This thesis explores fluid distribution along the Nankai-Trough megathrust fault around the Kii Peninsula of Japan, where devastating earthquakes are expected to occur in the near future. Exploring fluid distribution along subduction zones is an important issue because the fluid is considered to control the occurrence of earthquakes. One of the effective strategies to estimate fluid content is retrieving receiver functions (RFs) from seismograms, but in the case of ocean-bottom seismometers (OBSs), noisy P-wave reverberations within the seawater column make such an analysis difficult. The author therefore developed a novel technique to suppress the water reverberations, which allows obtaining the fluid distribution data along a wide depth range on the plate interface.
This thesis first presents the new technique, called the water layer filter method, and demonstrates its efficiency by using both synthetic and observation data. Then, using the method, a receiver function image of the Philippine Sea Plate is constructed to reveal dehydration processes of the subducting oceanic crust around the Kii Peninsula. Finally, the author performs high-frequency receiver function inversion analysis. The results indicate the presence of a thin fluid-rich sediment layer along the megathrust fault off the Kii Peninsula that acts as a pathway of fluid.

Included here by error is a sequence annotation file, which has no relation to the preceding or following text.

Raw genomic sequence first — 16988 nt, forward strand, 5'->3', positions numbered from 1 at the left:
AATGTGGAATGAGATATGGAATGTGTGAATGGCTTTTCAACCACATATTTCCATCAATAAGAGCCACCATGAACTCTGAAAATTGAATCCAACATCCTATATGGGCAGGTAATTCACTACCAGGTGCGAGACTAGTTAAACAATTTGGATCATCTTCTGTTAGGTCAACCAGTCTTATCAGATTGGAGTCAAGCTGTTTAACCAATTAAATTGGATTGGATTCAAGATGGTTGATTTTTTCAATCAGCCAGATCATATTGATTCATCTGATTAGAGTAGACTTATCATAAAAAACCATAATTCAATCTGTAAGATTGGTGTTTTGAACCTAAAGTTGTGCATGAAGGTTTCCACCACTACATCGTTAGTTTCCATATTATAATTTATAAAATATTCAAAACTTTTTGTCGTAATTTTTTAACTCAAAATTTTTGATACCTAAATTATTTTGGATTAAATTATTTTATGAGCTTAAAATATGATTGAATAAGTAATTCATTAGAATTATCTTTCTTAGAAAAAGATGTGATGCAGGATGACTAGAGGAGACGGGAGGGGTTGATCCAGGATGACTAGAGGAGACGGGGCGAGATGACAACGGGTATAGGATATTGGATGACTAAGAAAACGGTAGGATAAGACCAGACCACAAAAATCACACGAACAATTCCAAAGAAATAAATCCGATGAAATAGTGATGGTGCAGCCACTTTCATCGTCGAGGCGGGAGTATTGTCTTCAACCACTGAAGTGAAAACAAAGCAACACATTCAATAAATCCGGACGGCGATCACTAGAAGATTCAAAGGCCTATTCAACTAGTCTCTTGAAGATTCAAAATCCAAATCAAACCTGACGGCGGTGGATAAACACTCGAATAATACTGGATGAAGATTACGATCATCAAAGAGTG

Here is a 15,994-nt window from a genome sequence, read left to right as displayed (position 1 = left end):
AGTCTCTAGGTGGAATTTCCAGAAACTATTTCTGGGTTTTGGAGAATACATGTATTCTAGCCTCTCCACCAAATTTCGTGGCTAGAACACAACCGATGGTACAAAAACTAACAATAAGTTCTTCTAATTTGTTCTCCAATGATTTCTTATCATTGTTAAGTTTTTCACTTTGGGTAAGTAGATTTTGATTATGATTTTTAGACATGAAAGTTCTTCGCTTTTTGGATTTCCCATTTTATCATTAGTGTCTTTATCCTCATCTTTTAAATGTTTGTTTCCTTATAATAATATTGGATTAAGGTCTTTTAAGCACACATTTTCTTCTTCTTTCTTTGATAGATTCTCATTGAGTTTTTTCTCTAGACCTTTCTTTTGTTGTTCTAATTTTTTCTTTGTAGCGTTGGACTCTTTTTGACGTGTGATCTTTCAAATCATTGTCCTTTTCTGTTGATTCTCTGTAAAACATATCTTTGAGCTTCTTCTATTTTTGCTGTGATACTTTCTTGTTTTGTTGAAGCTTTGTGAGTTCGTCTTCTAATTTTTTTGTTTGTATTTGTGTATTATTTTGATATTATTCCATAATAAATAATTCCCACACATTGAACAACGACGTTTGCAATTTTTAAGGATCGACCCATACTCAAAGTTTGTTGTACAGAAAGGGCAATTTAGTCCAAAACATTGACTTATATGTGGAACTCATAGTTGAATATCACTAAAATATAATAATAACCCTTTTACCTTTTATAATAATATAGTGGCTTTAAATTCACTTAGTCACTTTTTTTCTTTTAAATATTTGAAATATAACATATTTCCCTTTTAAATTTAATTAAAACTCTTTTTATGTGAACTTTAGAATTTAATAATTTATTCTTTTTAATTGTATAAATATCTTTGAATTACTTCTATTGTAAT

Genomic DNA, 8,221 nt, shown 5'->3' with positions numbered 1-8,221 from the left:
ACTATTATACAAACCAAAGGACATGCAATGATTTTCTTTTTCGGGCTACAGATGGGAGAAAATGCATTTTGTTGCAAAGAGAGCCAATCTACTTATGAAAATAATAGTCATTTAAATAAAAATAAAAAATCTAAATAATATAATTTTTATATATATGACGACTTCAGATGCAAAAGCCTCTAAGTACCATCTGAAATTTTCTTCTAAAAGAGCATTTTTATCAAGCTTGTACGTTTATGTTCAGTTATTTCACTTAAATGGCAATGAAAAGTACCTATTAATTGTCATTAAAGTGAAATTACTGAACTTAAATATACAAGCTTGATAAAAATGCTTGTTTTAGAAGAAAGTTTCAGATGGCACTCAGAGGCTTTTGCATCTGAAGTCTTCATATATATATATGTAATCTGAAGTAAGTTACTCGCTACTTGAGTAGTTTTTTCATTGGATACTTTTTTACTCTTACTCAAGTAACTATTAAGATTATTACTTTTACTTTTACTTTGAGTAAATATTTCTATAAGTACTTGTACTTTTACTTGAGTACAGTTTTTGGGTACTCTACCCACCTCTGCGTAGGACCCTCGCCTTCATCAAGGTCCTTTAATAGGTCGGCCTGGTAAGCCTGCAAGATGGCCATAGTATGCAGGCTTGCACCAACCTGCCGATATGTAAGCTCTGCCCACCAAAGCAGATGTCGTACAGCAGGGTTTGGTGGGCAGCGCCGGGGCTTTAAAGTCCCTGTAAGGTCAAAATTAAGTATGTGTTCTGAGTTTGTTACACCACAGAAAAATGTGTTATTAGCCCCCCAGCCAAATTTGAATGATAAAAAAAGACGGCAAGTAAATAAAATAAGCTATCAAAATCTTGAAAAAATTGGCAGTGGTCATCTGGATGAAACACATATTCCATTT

Nowadays, the number of offshore observations is increasing worldwide. In this respect, the attempt to better analyze OBS data employing the new method will become more important in future studies.